Eccentricity At the Top:<br>Richard Mentor Johnson
Come 1836, things changed. Jackson retired. At one point, allies encouraged Johnson to make the run for president. Those included the “king of the wild frontier” himself, Davy Crockett. However, Jackson threw his support to Van Buren, and Johnson accepted his choice. But, once again, the vice-presidency was open. Johnson was not the choice of most of his party. His family situation earned him ridicule and enemies. His manners were of the frontier, which is to say he did not know how to act or dress the way expected in polite society. Van Buren, on the other hand, was expert with these skills. Tennessee’s Chief Justice informed President Jackson that no one believed “a lucky random shot, even if it did hit Tecumseh, qualifies a man for the vice presidency.” However, Jackson was loyal to his friend and pushed his name for vice-president. There was a ticket balancing logic to this as Johnson represented the frontier and the poor, constituencies that brought Jackson to power. Furthermore, Johnson, like Jackson, but unlike Van Buren, was a war hero. With this, and the support of Jackson, to whom few in the party could ultimately say no, the Democrats chose Richard Johnson as their vice-presidential nominee.
The Van Buren-Johnson ticket eked out a victory in the election, though Johnson did little to help. He not only was a liability in the South; he was of little help in the West where he was believed to be an asset. Even his home state of Kentucky voted for his old commander, General Harrison, one of several opposition candidates, for president. Still, when the electoral votes were counted, Van Buren was president. But, Johnson was not vice-president. Several electors, particularly from Virginia, despised Johnson. They refused to vote for him. The result was that Johnson fell one vote short of the majority of electors needed to be confirmed. For the first and only time in U.S. history, the 12th Amendment was called upon to decide the outcome of a vice-presidential race. That amendment provides that when no vice-presidential candidate receives a majority of the votes, the senate shall choose from among the top two finishers. Fortunately for Johnson, Democrats controlled the senate and party loyalty carried the day. On a party-line vote, Johnson was selected by the senate to be vice-president.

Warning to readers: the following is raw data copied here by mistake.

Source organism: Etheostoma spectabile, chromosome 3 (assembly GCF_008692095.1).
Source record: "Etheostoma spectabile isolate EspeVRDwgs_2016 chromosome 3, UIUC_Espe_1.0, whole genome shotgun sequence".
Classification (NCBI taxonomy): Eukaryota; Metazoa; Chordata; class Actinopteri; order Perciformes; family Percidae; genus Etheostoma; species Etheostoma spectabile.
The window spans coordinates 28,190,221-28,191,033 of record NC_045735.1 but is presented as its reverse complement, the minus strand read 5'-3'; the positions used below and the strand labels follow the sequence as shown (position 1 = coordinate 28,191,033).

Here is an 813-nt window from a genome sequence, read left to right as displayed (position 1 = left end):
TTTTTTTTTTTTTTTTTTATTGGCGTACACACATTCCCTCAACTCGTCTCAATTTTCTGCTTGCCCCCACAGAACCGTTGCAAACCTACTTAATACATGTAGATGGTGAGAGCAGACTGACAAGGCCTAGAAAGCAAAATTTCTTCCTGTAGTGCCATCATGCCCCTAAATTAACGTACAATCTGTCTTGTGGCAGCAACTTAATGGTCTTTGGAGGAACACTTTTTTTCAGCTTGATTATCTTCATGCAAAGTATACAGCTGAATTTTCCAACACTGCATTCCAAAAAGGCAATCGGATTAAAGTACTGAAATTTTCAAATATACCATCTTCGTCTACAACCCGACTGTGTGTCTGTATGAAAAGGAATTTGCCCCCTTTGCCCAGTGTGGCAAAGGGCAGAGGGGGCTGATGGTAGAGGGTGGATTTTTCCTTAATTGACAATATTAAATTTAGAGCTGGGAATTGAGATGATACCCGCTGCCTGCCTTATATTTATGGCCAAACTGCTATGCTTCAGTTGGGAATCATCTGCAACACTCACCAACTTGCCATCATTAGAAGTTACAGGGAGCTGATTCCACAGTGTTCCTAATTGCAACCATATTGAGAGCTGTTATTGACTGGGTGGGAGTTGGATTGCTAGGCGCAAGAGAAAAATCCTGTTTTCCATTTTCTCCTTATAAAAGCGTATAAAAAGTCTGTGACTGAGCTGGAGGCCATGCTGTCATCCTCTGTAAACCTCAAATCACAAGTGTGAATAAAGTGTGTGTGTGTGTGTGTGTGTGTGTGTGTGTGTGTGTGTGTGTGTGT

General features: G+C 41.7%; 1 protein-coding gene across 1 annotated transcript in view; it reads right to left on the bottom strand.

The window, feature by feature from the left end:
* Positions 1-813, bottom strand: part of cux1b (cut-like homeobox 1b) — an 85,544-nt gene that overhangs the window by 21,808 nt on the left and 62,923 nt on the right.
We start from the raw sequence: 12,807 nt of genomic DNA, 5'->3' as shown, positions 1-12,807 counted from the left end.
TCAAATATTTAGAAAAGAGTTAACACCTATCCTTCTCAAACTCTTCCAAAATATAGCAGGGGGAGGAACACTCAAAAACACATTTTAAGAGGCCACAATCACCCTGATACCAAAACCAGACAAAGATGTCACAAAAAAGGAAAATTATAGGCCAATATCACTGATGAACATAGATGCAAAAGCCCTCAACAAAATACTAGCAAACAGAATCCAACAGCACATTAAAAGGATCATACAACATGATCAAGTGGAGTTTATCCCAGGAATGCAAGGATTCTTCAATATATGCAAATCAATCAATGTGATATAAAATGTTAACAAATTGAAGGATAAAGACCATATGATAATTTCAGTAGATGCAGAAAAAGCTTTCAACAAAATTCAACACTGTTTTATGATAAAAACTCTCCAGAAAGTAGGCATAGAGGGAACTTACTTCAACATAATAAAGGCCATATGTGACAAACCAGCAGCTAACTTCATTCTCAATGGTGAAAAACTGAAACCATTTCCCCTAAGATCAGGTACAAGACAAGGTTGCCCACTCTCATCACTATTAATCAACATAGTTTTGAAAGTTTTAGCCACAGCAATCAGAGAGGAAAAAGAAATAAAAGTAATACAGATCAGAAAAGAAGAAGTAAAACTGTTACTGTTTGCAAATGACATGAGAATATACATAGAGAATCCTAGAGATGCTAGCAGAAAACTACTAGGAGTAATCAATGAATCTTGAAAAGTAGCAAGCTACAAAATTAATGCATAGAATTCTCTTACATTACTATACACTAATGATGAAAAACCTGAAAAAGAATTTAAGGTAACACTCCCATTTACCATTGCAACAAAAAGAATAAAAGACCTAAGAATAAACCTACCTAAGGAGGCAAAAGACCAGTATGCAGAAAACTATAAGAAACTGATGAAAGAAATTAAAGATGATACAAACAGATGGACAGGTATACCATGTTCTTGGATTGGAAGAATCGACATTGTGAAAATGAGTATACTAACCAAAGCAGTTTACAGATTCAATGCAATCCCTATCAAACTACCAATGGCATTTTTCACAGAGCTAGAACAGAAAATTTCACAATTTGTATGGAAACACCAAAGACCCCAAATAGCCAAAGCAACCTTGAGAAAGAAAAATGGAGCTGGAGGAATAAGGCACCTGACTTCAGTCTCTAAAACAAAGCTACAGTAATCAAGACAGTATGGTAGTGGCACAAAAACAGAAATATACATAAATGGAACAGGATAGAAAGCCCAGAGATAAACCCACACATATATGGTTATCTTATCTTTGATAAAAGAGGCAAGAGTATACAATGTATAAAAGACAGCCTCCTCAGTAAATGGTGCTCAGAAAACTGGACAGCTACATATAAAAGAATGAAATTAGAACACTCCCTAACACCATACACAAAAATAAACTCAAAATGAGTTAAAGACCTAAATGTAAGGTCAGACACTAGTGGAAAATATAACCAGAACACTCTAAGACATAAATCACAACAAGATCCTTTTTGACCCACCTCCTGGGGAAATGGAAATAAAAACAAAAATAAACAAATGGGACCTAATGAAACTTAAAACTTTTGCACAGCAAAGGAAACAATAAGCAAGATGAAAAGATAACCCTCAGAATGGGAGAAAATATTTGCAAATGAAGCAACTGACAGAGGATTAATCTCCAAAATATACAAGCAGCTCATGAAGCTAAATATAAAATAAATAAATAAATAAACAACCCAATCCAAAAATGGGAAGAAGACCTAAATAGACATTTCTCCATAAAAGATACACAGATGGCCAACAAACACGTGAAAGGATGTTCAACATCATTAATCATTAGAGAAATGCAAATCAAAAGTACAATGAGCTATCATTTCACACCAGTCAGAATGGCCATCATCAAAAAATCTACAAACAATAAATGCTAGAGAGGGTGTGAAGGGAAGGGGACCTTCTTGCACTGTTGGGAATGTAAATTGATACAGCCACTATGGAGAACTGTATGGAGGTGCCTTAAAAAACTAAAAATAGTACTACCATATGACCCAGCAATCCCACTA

Johnson’s vice-presidency turned out to be uneventful and unimportant. While Johnson’s close friendship with Jackson provided him access and influence in the latter’s administration, he had no such personal relationship with Van Buren. It’s doubtful Van Buren called on Johnson often if at all for his advice. Johnson’s role was fairly well limited to the vice-president’s constitutional responsibility – to preside over the senate. This he did adequately though with no great parliamentary skill. When Congress was not in session, he returned home. He opened a tavern in Kentucky and reportedly could be found when Congress was in recess tending bar. Does Dick Cheney ever do this?
As Van Buren’s term drew to a close, a movement started to dump Johnson from the ticket. Many saw him as a liability, something an already unpopular president could ill afford. At this point even Jackson abandoned his friend, saying he liked Johnson but liked his country more. Jackson feared his old friend would drag the party to defeat. Johnson’s living arrangements had enabled his opponents to paint him as some sort of abolitionist, a huge liability in the South. Jackson wanted the party to choose Tennessee’s James Knox Polk to run with Van Buren.